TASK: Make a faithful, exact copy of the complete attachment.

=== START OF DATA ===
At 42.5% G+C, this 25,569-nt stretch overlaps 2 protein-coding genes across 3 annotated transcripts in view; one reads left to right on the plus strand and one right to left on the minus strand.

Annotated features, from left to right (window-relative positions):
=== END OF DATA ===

At 42.5% G+C, this 25,569-nt stretch overlaps 2 protein-coding genes across 3 annotated transcripts in view; one reads left to right on the plus strand and one right to left on the minus strand.

Annotated features, from left to right (window-relative positions):